A Knight in Shining Armor: Chapter 29


What followed was, for Dougless, the happiest week of her life. Everyone in the Stafford household was pleased with her, and it seemed that she could do no wrong. She figured it would wear off in a few days, so she planned to enjoy it while it lasted.

She spent every minute she could with Nicholas. He wanted to know all about her twentieth century world, and he never tired of asking questions. He had difficulty believing her talk of automobiles, and airplanes he didn’t believe at all. He went through everything in her tote bag. In the bottom were a couple of foil-wrapped tea bags, and Dougless made him a cup of tea with milk. As he’d done the first time, he kissed her soundly in pleasure at the taste.

In return for telling him of the twentieth century, he told her of his life. He showed her dances, took her hawking one day, then laughed at her when she refused to allow the lovely bird on her arm to fly away so it could kill its prey. He showed her buzzards in pens that were fed nothing but white bread for days to clean the carrion from their craws before they were butchered and eaten.

They argued about educating the “lower classes.” And that led to a squabble about equality. When Nicholas said her America sounded violent and lonely, Dougless wished she hadn’t told him so much.

He asked her hundreds of questions about the immediate future of England and especially about Queen Elizabeth. Dougless so wished she remembered more of what her father had told her so she could tell Nicholas.

He seemed fascinated with the idea of sea travel and with exploring her new country.

“But you’ll be here married to Lettice. You won’t be able to go anywhere if you’re executed.”

As she’d already found out, Nicholas would not listen to her when she spoke of his execution. He had a young man’s belief that he was invincible and that nothing could hurt him. “I will not raise an army to protect my lands in Wales because they are not my lands. They are Kit’s, and if he is alive, then the future I once had will not be.”

She had no argument for him. When she asked him who he thought had tried to kill Kit, Nicholas merely shrugged and said it was no doubt some ruffian. Dougless still couldn’t get used to the idea of a land where there was no federal government and no police force. The nobility, besides having all the money, had all the power. They judged disputes, hanged people when they wanted to, and answered only to the queen. If the peasants had a good family to rule them, they were lucky, but many were not so fortunate.

One day Dougless asked Nicholas to take her to see a town. He raised an eyebrow at her and told her she would not like it, but he agreed to take her.

He was right. The peace and relative cleanliness of the Stafford household had not prepared her for the filth of a medieval town. Eight of Nicholas’s men accompanied them to protect them from highwaymen. As they rode along the rutted road, Dougless looked at every shadow behind every tree. Being attacked by a dashing highwayman in a romantic novel was one thing, but she knew that, in reality, highwaymen were dangerous.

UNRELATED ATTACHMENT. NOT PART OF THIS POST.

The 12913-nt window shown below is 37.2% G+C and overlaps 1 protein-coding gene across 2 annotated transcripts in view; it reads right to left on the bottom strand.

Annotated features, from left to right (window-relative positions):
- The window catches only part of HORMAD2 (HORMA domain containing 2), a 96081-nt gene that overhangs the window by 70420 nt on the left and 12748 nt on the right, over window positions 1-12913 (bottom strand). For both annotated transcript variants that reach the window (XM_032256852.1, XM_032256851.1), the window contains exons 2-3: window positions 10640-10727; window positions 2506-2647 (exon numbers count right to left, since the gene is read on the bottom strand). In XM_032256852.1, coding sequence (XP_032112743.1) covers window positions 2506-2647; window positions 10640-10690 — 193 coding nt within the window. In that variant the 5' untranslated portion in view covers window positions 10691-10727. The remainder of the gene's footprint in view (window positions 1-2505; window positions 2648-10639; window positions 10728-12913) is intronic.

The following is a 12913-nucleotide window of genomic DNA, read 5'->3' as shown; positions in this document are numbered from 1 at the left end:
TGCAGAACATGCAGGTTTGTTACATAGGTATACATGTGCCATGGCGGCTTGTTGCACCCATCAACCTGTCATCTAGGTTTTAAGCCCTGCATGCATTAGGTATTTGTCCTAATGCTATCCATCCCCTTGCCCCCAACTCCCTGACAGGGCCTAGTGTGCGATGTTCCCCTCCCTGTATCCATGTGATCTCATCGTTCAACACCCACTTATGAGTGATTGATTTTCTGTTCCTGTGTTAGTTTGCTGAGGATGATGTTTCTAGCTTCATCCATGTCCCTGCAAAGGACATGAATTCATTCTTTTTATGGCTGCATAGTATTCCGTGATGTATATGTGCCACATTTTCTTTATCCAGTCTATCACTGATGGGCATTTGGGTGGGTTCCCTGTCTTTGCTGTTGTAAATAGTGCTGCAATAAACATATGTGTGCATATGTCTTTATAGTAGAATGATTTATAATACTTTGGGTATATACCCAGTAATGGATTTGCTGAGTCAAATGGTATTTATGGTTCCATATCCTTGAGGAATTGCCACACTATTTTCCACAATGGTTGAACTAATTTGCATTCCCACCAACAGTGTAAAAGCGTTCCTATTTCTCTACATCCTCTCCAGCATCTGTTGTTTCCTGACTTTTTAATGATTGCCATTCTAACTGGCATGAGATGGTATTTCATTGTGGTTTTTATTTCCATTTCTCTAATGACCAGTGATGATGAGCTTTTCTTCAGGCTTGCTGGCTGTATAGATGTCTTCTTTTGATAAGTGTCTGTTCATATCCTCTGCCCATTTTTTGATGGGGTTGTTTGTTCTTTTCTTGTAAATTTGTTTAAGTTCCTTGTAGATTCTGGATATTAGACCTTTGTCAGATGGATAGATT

The town was dirty beyond anything Dougless had ever imagined. People emptied kitchen slops and chamber pots into the streets. She saw adults who she was sure had never had a bath in their lives. At the corner of a bridge over a little river were tall pikes with rotting human heads on them.

She tried to look at all of it and see only the good. She tried to memorize what houses looked like and what the streets were like. If she did return to her time, she wanted to tell her father everything she’d seen. But try as she might, she was so overwhelmed by the bad that it was all she could see. The houses were so close together that women passed things from the windows to each other. People shouted, animals screamed, and someone was beating on metal with a hammer. Filthy, diseased children ran up to them, clutching their legs and begging. Nicholas’s men kicked them away, and Dougless, instead of feeling sympathy, felt herself recoiling from their touch.

When Nicholas turned and saw her pale face, he ordered his men to start for home. Once they were again in the open air, Dougless could breathe.

When Nicholas called a halt, tablecloths were spread under some trees and food was brought out. Nicholas handed her a goblet full of strong wine. With trembling hands, Dougless took the wine and drank deeply.

“Our world is not like yours,” Nicholas said. In the past days he had questioned her on every aspect of modern society, and his questions had included bathing and sewage drains.

“No,” she said, trying not to remember what that town had looked and smelled like. America had many homeless, but they did not live like these people did. Of course she had seen some well-dressed people in the town, but the sight of them could not take away from the stench. “No, a modern town is not like that.”

He stretched out beside her while she drank her wine. “Do you still wish to remain in my time?”

She was looking at him, but between them were the images of what she had just seen. If she stayed with Nicholas, that town would be part of her life. Whenever she left the safety of the Stafford house, she would see rotting heads on pikes and streets filled with the contents of chamber pots.

“Yes,” she said, looking into his eyes. “I would stay if I could.”

He lifted her hand and kissed it.

“But I’d make the midwives wash their hands.”

“Midwives? Ah, then you plan to have my children?”